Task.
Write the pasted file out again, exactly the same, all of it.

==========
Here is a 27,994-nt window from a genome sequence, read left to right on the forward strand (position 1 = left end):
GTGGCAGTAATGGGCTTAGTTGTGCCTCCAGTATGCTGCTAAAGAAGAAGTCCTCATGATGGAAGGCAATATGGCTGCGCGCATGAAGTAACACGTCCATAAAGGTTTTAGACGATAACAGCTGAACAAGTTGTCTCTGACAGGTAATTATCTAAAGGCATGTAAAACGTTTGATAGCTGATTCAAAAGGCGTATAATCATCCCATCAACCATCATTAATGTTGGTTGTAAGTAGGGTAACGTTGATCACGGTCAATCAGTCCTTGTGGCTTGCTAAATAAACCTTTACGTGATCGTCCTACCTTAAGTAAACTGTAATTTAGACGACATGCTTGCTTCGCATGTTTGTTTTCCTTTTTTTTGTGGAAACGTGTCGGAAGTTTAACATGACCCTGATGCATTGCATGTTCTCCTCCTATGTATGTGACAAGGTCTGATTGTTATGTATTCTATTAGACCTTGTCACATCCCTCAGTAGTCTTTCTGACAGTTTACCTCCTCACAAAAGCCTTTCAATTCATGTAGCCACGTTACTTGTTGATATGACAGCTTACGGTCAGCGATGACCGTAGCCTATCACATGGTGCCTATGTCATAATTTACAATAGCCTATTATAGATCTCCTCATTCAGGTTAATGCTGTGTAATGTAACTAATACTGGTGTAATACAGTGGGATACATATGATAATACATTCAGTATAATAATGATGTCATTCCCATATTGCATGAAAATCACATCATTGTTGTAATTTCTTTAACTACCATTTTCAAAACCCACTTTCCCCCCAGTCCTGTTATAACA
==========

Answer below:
Here is a 27,994-nt window from a genome sequence, read left to right on the forward strand (position 1 = left end):
GTGGCAGTAATGGGCTTAGTTGTGCCTCCAGTATGCTGCTAAAGAAGAAGTCCTCATGATGGAAGGCAATATGGCTGCGCGCATGAAGTAACACGTCCATAAAGGTTTTAGACGATAACAGCTGAACAAGTTGTCTCTGACAGGTAATTATCTAAAGGCATGTAAAACGTTTGATAGCTGATTCAAAAGGCGTATAATCATCCCATCAACCATCATTAATGTTGGTTGTAAGTAGGGTAACGTTGATCACGGTCAATCAGTCCTTGTGGCTTGCTAAATAAACCTTTACGTGATCGTCCTACCTTAAGTAAACTGTAATTTAGACGACATGCTTGCTTCGCATGTTTGTTTTCCTTTTTTTTGTGGAAACGTGTCGGAAGTTTAACATGACCCTGATGCATTGCATGTTCTCCTCCTATGTATGTGACAAGGTCTGATTGTTATGTATTCTATTAGACCTTGTCACATCCCTCAGTAGTCTTTCTGACAGTTTACCTCCTCACAAAAGCCTTTCAATTCATGTAGCCACGTTACTTGTTGATATGACAGCTTACGGTCAGCGATGACCGTAGCCTATCACATGGTGCCTATGTCATAATTTACAATAGCCTATTATAGATCTCCTCATTCAGGTTAATGCTGTGTAATGTAACTAATACTGGTGTAATACAGTGGGATACATATGATAATACATTCAGTATAATAATGATGTCATTCCCATATTGCATGAAAATCACATCATTGTTGTAATTTCTTTAACTACCATTTTCAAAACCCACTTTCCCCCCAGTCCTGTTATAACA